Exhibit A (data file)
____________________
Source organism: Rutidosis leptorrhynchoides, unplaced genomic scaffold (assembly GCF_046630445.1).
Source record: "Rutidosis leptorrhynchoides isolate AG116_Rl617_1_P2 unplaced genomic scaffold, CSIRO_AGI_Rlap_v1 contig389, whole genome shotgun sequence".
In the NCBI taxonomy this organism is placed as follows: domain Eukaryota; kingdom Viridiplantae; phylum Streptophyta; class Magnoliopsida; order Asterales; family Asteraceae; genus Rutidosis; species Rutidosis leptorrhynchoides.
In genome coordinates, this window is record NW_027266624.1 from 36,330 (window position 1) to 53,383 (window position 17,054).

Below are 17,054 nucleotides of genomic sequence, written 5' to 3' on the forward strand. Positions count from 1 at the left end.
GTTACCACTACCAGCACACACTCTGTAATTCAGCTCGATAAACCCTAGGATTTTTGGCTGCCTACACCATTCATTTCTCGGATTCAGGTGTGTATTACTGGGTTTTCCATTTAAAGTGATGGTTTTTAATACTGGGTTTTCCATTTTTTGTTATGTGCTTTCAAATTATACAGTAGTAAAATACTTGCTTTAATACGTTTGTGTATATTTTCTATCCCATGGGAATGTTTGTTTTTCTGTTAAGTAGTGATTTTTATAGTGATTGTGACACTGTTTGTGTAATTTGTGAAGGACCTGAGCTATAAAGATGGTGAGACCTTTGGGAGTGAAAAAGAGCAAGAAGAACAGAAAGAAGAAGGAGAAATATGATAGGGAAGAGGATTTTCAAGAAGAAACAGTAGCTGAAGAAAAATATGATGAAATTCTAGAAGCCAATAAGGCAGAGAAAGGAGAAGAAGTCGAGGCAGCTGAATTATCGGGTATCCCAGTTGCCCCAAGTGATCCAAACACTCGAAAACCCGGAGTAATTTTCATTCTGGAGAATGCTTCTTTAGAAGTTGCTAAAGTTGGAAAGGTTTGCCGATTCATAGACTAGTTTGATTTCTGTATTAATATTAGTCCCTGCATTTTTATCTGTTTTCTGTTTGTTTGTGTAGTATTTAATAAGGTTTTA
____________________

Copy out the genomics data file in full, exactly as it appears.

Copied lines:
Source organism: Rutidosis leptorrhynchoides, unplaced genomic scaffold (assembly GCF_046630445.1).
Source record: "Rutidosis leptorrhynchoides isolate AG116_Rl617_1_P2 unplaced genomic scaffold, CSIRO_AGI_Rlap_v1 contig389, whole genome shotgun sequence".
In the NCBI taxonomy this organism is placed as follows: domain Eukaryota; kingdom Viridiplantae; phylum Streptophyta; class Magnoliopsida; order Asterales; family Asteraceae; genus Rutidosis; species Rutidosis leptorrhynchoides.
In genome coordinates, this window is record NW_027266624.1 from 36,330 (window position 1) to 53,383 (window position 17,054).

Below are 17,054 nucleotides of genomic sequence, written 5' to 3' on the forward strand. Positions count from 1 at the left end.
GTTACCACTACCAGCACACACTCTGTAATTCAGCTCGATAAACCCTAGGATTTTTGGCTGCCTACACCATTCATTTCTCGGATTCAGGTGTGTATTACTGGGTTTTCCATTTAAAGTGATGGTTTTTAATACTGGGTTTTCCATTTTTTGTTATGTGCTTTCAAATTATACAGTAGTAAAATACTTGCTTTAATACGTTTGTGTATATTTTCTATCCCATGGGAATGTTTGTTTTTCTGTTAAGTAGTGATTTTTATAGTGATTGTGACACTGTTTGTGTAATTTGTGAAGGACCTGAGCTATAAAGATGGTGAGACCTTTGGGAGTGAAAAAGAGCAAGAAGAACAGAAAGAAGAAGGAGAAATATGATAGGGAAGAGGATTTTCAAGAAGAAACAGTAGCTGAAGAAAAATATGATGAAATTCTAGAAGCCAATAAGGCAGAGAAAGGAGAAGAAGTCGAGGCAGCTGAATTATCGGGTATCCCAGTTGCCCCAAGTGATCCAAACACTCGAAAACCCGGAGTAATTTTCATTCTGGAGAATGCTTCTTTAGAAGTTGCTAAAGTTGGAAAGGTTTGCCGATTCATAGACTAGTTTGATTTCTGTATTAATATTAGTCCCTGCATTTTTATCTGTTTTCTGTTTGTTTGTGTAGTATTTAATAAGGTTTTA